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MIAMI - When filmmaker David Frankel showed a rough cut of his film “The Devil Wears Prada” to his boss, Fox 2000 Pictures president Elizabeth Gabler, she was so pleased that she handed him a copy of another best-selling book to adapt into a movie: “Marley and Me: Life and Love with the World’s Worst Dog.”


Written by newspaper columnist John Grogan, the 2005 book recounted his and his wife Jenny’s experiences with their Labrador retriever Marley, who grew from an adorable, precocious puppy into a hyperactive, relentlessly mischievous dog who discovered altogether new strains of canine bad behavior.


Although Frankel liked the book, he politely declined the opportunity to turn it into a film.


“It’s a lovely book, and it made me cry, but I just didn’t see the movie,” Frankel said earlier this month over a glass of wine at a cafe just a few blocks from his home in Coconut Grove, Fla. “There’s no conflict in it. It’s charming chapter by chapter, but it’s just an account of these people’s lives. I didn’t see how the pieces fit together to make a movie.”


A few months later, Gabler again pitched the project to Frankel, this time giving him an actual script, by screenwriter Scott Frank (“Get Shorty,” “Out of Sight”). And this time, Frankel immediately saw a movie, which wound up being filmed mostly in South Florida.


“What Scott wrote into the script was a sense of longing,” Frankel said. “He didn’t make it an episodic, literal translation of the book. He made it the story of a marriage - the whole rollercoaster ride this couple goes through over a period of 14 years. I felt like it was as close to an autobiographical film as I could possibly make, because it’s about a happily married writer who lives in South Florida with his dog, and I’m happily married, living in Miami, writing some of the time, and I have five dogs.”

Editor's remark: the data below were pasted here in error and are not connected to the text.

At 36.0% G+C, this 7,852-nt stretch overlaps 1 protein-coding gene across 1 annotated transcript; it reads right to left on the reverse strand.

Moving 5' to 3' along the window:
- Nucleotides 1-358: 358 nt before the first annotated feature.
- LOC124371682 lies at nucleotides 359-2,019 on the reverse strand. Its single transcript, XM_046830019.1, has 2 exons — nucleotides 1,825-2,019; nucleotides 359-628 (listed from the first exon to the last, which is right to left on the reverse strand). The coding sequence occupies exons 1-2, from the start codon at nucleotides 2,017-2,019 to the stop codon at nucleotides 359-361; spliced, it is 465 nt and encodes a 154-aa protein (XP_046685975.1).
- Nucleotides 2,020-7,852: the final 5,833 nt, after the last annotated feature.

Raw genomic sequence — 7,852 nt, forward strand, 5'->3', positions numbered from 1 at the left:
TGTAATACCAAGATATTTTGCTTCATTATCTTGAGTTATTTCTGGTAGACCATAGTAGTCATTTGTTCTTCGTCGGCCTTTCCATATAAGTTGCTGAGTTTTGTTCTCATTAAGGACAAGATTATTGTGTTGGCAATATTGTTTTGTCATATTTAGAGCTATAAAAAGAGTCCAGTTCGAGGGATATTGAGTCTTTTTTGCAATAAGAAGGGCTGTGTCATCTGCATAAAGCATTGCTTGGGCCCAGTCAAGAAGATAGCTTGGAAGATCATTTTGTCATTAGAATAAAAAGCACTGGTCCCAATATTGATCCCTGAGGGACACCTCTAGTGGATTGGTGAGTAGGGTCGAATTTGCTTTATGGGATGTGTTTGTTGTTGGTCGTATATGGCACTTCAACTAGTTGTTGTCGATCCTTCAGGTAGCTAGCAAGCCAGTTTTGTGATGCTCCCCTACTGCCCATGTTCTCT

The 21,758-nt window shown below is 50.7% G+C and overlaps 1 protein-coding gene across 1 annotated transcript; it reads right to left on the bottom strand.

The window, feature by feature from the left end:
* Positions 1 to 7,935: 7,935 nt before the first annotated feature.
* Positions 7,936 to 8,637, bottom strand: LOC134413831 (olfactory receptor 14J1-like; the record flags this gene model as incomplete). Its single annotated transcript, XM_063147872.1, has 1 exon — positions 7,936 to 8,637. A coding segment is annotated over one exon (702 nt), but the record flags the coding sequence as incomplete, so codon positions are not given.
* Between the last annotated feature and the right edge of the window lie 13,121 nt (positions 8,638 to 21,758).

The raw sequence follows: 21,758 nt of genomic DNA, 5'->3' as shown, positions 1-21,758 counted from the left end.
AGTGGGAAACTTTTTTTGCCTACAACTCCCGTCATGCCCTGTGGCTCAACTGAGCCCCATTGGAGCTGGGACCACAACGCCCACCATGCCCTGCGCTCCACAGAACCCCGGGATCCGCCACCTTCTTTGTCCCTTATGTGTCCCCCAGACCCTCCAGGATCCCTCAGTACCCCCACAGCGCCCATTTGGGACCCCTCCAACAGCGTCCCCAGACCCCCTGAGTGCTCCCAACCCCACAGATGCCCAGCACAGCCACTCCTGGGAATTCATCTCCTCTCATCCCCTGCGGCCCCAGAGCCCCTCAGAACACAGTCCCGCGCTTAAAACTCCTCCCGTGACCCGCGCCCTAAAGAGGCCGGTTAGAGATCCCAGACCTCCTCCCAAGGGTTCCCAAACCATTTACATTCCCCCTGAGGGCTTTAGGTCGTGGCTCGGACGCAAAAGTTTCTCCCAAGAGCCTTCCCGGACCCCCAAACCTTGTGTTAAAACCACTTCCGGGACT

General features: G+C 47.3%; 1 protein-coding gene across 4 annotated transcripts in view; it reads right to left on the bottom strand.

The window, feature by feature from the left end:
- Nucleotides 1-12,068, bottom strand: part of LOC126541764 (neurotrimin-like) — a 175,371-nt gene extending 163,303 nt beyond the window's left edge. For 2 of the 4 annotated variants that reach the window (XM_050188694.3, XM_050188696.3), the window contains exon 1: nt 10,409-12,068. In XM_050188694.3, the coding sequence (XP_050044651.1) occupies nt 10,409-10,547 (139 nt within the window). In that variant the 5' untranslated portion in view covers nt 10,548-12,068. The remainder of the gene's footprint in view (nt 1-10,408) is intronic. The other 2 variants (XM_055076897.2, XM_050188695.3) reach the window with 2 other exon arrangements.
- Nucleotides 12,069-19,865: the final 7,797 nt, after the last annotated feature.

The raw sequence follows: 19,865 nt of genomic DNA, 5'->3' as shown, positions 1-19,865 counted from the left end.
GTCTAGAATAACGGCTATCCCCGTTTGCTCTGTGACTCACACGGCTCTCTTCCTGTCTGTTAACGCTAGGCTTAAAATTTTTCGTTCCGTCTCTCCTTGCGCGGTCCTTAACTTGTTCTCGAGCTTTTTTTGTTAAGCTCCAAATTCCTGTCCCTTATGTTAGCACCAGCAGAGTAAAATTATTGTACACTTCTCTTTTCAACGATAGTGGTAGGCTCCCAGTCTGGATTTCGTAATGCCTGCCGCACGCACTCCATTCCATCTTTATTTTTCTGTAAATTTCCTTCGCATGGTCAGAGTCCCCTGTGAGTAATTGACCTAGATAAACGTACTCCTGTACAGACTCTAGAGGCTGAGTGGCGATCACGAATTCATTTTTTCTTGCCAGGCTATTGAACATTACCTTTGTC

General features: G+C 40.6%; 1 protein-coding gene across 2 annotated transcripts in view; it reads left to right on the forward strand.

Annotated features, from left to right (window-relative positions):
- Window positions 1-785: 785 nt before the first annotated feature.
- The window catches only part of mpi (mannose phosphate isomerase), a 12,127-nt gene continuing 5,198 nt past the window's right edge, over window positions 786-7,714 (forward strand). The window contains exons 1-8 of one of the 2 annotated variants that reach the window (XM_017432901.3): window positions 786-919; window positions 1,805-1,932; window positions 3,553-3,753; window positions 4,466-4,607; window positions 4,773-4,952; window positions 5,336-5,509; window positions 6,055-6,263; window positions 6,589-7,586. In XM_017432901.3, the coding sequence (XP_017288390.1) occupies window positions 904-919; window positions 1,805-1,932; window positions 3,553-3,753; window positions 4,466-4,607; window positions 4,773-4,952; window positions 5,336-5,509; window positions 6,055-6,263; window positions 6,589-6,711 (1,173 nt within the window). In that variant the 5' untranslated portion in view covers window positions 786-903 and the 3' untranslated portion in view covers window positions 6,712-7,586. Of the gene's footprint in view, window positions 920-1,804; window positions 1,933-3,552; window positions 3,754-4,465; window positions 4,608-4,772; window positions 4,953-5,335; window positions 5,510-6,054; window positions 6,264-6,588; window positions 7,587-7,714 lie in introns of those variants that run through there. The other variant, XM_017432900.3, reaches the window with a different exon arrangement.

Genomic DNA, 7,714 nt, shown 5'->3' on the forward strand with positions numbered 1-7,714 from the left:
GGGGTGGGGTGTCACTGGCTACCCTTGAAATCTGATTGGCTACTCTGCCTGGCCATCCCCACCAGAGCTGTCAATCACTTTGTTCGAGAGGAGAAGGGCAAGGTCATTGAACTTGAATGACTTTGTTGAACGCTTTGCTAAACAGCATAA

Unlike Marley, Frankel’s dogs are all strays. Much like Marley, they are all “crazy,” he says. “You come to my house, and you’ll find chairs with holes six inches deep. There are no bedspreads in my home that have not been chewed up.”


More important, though, the 49-year-old Frankel, who has two children, connected with something deeper in Frank’s script: The restlessness felt by John (played by Owen Wilson) who, despite his love for his wife Jennifer (Jennifer Aniston) and their three kids and his job as a successful newspaper columnist, still yearns for that archetypal, elusive “something “more.”


“I love my wife, and I love my kids, and yet there are always days when I think, ‘Is this it?’” Frankel said. “We all occasionally feel a sense that we haven’t realized everything we thought our lives would be.


“That’s what I wanted the movie to capture, and that’s why the dog is such a beautiful metaphor for happiness,” Frankel said. “Dogs don’t look forward, and they don’t look back. They are all about ‘How can I be happy in this very moment?’ People often forget to do that. My wife called it the most wistful movie she’s ever seen.”


In casting an actor to capture that wistfulness, Frankel made a surprising choice in Wilson, previously best known for playing clowns and ne’er-do-wells (“Wedding Crashers,” “Drillbit Taylor”).